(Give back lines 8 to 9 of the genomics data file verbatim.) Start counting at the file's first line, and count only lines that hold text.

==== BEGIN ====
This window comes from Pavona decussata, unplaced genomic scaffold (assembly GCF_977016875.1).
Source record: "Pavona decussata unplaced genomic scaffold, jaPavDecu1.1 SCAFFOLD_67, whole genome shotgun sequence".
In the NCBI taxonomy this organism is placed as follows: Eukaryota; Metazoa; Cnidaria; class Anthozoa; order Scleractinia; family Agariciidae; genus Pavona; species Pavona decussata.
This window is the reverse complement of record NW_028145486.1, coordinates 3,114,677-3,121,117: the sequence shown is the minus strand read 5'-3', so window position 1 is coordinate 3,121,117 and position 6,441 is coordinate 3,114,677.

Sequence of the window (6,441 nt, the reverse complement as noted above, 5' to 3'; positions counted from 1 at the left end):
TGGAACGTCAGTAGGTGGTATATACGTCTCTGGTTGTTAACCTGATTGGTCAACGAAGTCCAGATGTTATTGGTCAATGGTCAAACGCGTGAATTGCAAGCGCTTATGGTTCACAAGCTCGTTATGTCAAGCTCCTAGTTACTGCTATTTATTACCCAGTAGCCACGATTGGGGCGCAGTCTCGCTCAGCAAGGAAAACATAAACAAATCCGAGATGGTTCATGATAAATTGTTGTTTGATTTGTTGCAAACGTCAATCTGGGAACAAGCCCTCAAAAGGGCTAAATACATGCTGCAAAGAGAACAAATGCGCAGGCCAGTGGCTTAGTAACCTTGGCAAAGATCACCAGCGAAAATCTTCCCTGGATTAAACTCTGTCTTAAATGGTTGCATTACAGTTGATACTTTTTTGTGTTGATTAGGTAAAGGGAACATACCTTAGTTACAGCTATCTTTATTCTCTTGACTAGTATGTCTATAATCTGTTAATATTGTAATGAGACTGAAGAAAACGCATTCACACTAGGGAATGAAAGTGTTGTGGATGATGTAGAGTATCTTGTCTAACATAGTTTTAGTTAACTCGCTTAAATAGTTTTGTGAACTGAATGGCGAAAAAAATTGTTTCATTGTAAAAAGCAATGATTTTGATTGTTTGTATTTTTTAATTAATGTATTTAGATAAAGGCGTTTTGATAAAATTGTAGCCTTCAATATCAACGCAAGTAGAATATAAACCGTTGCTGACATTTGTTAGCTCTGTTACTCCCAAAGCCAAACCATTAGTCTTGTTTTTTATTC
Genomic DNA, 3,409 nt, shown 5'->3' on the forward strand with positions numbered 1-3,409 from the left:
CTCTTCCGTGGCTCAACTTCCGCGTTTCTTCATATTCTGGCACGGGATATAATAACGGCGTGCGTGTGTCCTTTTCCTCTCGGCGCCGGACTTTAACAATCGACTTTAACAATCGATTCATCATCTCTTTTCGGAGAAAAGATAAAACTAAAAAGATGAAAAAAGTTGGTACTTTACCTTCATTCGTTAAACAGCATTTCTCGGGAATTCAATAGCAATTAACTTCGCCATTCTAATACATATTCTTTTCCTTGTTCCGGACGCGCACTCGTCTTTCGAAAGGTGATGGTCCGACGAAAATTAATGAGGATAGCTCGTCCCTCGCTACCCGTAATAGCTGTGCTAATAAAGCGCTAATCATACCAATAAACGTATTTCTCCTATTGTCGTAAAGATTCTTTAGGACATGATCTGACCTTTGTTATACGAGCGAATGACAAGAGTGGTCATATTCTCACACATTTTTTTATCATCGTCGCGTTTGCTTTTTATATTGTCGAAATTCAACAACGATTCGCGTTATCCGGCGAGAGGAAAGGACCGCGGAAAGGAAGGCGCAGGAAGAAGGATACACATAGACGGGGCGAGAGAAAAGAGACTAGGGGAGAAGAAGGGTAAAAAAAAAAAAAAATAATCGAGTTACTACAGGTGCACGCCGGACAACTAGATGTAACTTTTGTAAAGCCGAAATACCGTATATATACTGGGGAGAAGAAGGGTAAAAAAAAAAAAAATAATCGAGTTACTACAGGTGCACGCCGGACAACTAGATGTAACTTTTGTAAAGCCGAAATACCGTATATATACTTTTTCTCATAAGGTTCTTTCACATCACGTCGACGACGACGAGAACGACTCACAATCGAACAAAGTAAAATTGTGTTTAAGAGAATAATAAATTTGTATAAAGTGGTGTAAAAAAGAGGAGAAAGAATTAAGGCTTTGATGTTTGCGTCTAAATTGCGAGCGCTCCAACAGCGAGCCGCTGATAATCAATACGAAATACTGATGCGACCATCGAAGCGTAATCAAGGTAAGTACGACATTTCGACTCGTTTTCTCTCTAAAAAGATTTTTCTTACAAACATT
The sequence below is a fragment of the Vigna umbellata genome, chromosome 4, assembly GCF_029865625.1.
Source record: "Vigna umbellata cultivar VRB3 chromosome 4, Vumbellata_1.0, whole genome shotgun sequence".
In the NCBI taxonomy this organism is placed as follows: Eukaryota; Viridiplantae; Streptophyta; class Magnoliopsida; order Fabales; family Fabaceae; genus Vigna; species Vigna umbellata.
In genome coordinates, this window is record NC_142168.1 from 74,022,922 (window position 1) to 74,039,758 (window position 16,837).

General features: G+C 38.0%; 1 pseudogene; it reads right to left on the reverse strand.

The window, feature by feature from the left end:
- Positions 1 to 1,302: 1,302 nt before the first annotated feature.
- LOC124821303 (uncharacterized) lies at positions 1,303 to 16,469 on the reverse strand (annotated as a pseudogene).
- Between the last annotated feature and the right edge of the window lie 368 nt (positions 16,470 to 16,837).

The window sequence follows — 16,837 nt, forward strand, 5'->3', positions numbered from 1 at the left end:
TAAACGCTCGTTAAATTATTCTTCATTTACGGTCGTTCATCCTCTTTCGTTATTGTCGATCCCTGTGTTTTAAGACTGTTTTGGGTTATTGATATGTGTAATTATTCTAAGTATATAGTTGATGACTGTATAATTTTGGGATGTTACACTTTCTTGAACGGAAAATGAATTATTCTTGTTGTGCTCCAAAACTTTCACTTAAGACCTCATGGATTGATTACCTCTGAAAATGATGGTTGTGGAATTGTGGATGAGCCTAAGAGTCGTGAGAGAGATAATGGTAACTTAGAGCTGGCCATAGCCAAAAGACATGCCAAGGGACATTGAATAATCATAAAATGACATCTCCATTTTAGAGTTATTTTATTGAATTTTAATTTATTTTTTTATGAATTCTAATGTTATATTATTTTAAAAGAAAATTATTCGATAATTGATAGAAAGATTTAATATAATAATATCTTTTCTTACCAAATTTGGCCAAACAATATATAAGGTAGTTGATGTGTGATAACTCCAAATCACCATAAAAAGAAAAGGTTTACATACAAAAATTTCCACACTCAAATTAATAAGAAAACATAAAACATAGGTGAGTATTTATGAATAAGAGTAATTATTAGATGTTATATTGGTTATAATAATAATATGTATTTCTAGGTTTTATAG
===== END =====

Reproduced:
CTCTTCCGTGGCTCAACTTCCGCGTTTCTTCATATTCTGGCACGGGATATAATAACGGCGTGCGTGTGTCCTTTTCCTCTCGGCGCCGGACTTTAACAATCGACTTTAACAATCGATTCATCATCTCTTTTCGGAGAAAAGATAAAACTAAAAAGATGAAAAAAGTTGGTACTTTACCTTCATTCGTTAAACAGCATTTCTCGGGAATTCAATAGCAATTAACTTCGCCATTCTAATACATATTCTTTTCCTTGTTCCGGACGCGCACTCGTCTTTCGAAAGGTGATGGTCCGACGAAAATTAATGAGGATAGCTCGTCCCTCGCTACCCGTAATAGCTGTGCTAATAAAGCGCTAATCATACCAATAAACGTATTTCTCCTATTGTCGTAAAGATTCTTTAGGACATGATCTGACCTTTGTTATACGAGCGAATGACAAGAGTGGTCATATTCTCACACATTTTTTTATCATCGTCGCGTTTGCTTTTTATATTGTCGAAATTCAACAACGATTCGCGTTATCCGGCGAGAGGAAAGGACCGCGGAAAGGAAGGCGCAGGAAGAAGGATACACATAGACGGGGCGAGAGAAAAGAGACTAGGGGAGAAGAAGGGTAAAAAAAAAAAAAAATAATCGAGTTACTACAGGTGCACGCCGGACAACTAGATGTAACTTTTGTAAAGCCGAAATACCGTATATATACTGGGGAGAAGAAGGGTAAAAAAAAAAAAAATAATCGAGTTACTACAGGTGCACGCCGGACAACTAGATGTAACTTTTGTAAAGCCGAAATACCGTATATATACTTTTTCTCATAAGGTTCTTTCACATCACGTCGACGACGACGAGAACGACTCACAATCGAACAAAGTAAAATTGTGTTTAAGAGAATAATAAATTTGTATAAAGTGGTGTAAAAAAGAGGAGAAAGAATTAAGGCTTTGATGTTTGCGTCTAAATTGCGAGCGCTCCAACAGCGAGCCGCTGATAATCAATACGAAATACTGATGCGACCATCGAAGCGTAATCAAGGTAAGTACGACATTTCGACTCGTTTTCTCTCTAAAAAGATTTTTCTTACAAACATT
The sequence below is a fragment of the Vigna umbellata genome, chromosome 4, assembly GCF_029865625.1.